UK Government policy is to place higher activity radioactive waste in a geological disposal facility (GDF), where the waste is packaged and emplaced in a series of vaults and tunnels deep underground. The Government’s latest white paper, published in December 2018 details a proposed framework for geological disposal, including how the delivery body, Radioactive Waste Management Ltd (RWM), which is a subsidiary of the Nuclear Decommissioning Authority (NDA) will “work in partnership with communities” to identify a suitable location to host a geological disposal facility. The 2018 White Paper kicked off the sixth search for a nuclear waste dump site in 42 years. RWM says it will work with local authorities and other community representatives to find a suitable location. The Government stresses that a GDF will only be located in a “willing community”. (See nuClear News No.114 Jan/Feb 2019)
Two Working Groups have now been set up in Cumbria – one in Copeland and one in Allerdale – to begin discussions about the potential for hosting a GDF. There are three key differences compared to the last attempt, between 2008 and 2013, to find a potential site in Cumbria. Firstly, the Lake District National Park should be excluded from the search area (but the Solway Coast Area of Outstanding Natural Beauty is not excluded), but in August 2021 some doubt was cast on this commitment; secondly, Cumbria County Council has lost its power of veto and thirdly, a substantial offshore area has been included – previously an area up to 5km from the shore was included, now the offshore area from 5km to 22km is included. The new process doesn’t require an expression of interest from a local council. Even an individual can volunteer an entire borough – in fact anyone can volunteer anywhere. As part of the process to identify a suitable site for a GDF within a willing community, RWM has undertaken initial discussions with four interested parties in Copeland and one in Allerdale, and carried out initial evaluations for each area to determine if they have any potential to host a GDF.
Eddie Martin, Leader of Cumbria County Council in January 2013 when it called a halt to the search in Cumbria said:
The process appears to be designed to make it very simple to join, by allowing even individuals and landowners to express an interest, but very difficult to leave. The contrast between the openness and flexibility in joining, and the over-prescriptive and complex method of leaving is reminiscent of a timeshare scheme.”
A March 2021 NFLA briefing gives more background and recent history.
The north-east port town of Hartlepool is one of the other sites in the frame as a potential site for a GDF, along with a former gas terminal point at Theddlethorpe, near the Lincolnshire coast. Both of these are only at the stage of initial discussions.
The 2018 White Paper is an update of a July 2014 White Paper called “Implementing Geological Disposal” which opened up a whole new chapter in the UK’s 40-year long search for a solution to the problem of what to do with nuclear waste. The 2014 White Paper said the Government would commission a national (excluding Scotland) screening process based on known geological information. The results of this were eventually published in January 2018.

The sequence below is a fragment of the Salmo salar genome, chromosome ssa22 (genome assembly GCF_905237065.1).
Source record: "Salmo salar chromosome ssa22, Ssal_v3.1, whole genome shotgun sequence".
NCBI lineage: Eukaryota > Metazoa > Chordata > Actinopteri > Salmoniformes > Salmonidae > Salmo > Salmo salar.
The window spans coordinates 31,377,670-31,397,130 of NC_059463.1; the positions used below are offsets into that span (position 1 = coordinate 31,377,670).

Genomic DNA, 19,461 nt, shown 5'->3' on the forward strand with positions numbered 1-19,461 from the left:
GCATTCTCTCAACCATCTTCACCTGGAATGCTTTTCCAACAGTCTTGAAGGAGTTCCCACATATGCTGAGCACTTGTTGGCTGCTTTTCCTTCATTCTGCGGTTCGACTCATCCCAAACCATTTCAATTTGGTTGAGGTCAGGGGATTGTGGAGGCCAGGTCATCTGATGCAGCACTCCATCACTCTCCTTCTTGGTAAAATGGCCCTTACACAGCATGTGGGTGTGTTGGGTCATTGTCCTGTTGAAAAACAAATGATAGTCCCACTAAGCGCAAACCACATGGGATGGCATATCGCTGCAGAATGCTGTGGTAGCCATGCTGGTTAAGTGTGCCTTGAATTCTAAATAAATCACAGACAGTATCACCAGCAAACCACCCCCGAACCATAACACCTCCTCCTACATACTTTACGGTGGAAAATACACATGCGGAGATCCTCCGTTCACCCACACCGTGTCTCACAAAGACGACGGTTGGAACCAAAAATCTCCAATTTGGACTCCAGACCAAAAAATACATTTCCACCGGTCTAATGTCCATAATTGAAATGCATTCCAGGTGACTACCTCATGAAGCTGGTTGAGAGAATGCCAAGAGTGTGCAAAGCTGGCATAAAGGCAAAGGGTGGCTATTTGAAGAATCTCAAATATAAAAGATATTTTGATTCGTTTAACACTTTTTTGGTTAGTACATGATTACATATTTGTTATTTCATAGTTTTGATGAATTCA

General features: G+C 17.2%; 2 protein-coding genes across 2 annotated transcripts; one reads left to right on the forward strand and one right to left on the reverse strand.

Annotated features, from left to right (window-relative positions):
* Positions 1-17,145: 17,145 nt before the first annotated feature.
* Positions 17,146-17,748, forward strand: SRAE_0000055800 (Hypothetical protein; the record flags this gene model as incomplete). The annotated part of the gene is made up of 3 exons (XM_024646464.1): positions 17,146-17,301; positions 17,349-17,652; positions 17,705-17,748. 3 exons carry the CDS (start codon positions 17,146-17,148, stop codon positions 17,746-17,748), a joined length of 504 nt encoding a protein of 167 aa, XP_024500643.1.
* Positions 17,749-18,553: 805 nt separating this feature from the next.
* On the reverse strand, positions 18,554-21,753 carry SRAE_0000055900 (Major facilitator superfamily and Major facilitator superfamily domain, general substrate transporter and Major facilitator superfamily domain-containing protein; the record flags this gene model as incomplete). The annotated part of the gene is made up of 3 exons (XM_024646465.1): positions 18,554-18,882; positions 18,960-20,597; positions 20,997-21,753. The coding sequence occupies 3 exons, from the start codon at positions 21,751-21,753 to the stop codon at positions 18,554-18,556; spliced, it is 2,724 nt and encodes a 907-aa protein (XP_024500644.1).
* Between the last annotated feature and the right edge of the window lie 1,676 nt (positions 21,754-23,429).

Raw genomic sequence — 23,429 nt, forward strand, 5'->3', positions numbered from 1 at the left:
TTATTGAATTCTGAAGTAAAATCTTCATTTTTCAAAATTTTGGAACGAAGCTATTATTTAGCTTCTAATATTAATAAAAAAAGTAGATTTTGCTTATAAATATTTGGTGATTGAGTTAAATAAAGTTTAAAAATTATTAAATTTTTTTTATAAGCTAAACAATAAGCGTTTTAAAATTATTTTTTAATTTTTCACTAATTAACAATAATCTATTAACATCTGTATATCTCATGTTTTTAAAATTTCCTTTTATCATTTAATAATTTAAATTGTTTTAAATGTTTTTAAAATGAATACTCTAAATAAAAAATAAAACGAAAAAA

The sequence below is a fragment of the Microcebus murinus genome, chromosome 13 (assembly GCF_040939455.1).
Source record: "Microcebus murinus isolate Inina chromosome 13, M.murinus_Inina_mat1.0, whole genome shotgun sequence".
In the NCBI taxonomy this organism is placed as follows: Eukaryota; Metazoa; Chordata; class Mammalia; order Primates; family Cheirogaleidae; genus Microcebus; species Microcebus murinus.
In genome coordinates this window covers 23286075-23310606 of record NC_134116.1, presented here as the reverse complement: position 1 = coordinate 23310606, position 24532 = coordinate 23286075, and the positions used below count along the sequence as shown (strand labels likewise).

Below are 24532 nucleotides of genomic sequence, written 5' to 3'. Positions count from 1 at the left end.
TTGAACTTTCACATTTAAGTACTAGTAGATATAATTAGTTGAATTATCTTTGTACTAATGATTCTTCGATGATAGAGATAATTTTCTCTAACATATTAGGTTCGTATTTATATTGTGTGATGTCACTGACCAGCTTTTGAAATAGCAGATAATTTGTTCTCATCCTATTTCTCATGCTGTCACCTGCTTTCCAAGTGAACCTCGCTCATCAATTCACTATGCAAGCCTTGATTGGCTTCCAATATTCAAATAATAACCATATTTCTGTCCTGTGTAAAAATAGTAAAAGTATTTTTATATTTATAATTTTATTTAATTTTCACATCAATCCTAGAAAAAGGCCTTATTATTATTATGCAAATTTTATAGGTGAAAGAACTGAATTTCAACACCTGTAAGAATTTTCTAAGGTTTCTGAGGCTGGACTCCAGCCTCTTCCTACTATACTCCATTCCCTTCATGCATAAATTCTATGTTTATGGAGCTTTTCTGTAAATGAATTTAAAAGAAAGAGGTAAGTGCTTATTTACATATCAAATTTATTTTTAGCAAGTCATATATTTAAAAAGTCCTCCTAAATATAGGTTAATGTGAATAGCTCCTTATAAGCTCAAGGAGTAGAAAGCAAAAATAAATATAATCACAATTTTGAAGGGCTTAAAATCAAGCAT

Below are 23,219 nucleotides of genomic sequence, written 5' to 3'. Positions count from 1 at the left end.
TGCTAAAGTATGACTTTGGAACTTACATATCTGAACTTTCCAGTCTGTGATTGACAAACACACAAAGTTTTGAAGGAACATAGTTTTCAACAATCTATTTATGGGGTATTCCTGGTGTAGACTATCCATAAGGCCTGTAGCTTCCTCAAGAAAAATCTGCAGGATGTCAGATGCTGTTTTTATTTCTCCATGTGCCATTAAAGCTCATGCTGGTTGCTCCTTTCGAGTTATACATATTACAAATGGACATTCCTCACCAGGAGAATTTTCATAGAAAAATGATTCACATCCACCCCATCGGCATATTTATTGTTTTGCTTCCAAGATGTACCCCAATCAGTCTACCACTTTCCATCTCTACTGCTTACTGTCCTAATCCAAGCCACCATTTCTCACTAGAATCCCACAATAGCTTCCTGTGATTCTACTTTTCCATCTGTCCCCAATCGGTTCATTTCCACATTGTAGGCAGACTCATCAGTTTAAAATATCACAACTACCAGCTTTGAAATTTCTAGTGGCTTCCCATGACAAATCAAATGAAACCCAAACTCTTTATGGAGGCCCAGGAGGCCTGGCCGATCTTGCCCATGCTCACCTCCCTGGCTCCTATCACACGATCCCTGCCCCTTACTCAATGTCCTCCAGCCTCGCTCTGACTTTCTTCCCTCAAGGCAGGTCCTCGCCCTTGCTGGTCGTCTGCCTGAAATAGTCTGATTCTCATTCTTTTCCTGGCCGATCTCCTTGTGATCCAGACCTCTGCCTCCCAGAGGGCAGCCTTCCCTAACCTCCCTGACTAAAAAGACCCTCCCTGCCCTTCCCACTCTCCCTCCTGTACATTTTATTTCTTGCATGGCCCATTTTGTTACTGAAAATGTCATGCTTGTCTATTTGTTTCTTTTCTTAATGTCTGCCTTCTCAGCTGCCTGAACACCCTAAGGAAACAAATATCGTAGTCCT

The 2014 White Paper also said the Government intended to develop a process for working with communities with experts in the field of community decision making. It said it would convene a community representation working group to address the challenging and complex issues that have been raised in relation to community representation and engagement at potential Geological Disposal Facility (GDF) sites.
In January 2018 the Government launched two further consultations on how communities should be engaged in a siting process for a GDF and on a draft National Policy Statement (NPS) for a GDF which is intended to provide the framework for the Planning Inspectorate and the Secretary of State to examine and make decisions on development consent applications for geological disposal infrastructure in England. (See NFLA Briefing April 2018). The final version of the National Policy Statement is available here.
Cumbria County Council rejected the Government’s plans to undertake preliminary work on an underground radioactive waste dump on 30th January 2013. The county and its western district councils Allerdale and Copeland were the only local authorities in the UK still involved in feasibility studies for a £12bn disposal facility. So the rejection left the UK once again, without a plan for dealing with its nuclear waste legacy, let alone waste from proposed new reactors. (See NuClear News No. 47)
In 2008 with the publication of its Managing Radioactive Waste Safely (MRWS) White Paper the UK Government launched yet another search for an underground site for a nuclear waste dump. Communities across the country were invited to talk to them about potentially hosting a site that would ultimately become a ‘Geological Disposal Facility’. Allerdale Borough Council, Copeland Borough Council and Cumbria County Council were the only authorities to volunteer and agreed to discuss the possibility of a search for a site in West Cumbria. The West Cumbria Managing Radioactive Waste Safely Partnership was set up by the Councils “to ensure that a wide range of community interests were involved in the discussions.”
The Partnership met roughly every six weeks for more than three years to look at the issues that would be involved in West Cumbria taking part in the search for somewhere to build a repository for higher activity radioactive waste. The Partnership’s final report was published on 16th August 2012. (see Radioactive Waste Dump Search could Hit the Buffers NuClear News No. 44 for a summary.)
Although nowhere in Cumbria had been ruled out, apart from the areas ruled out by the British Geological Survey (BGS), (See map on page 7 here) two highly sensitive areas, that could have been investigated further, were identified by one geologist. These were Eskdale in the South West Lakes and Silloth in the North Lakes areas.
At various public meetings in Cumbria, Professor Stuart Haszeldine of Edinburgh University, and Emeritus Prof David Smythe of Glasgow University, explained that more than enough information already existed to make a decision to exclude possible sites in Allerdale and Copeland. David Smythe said he had demonstrated that both the rock groups found around Eskdale and Silloth were unsuitable.
40-year search ended in failure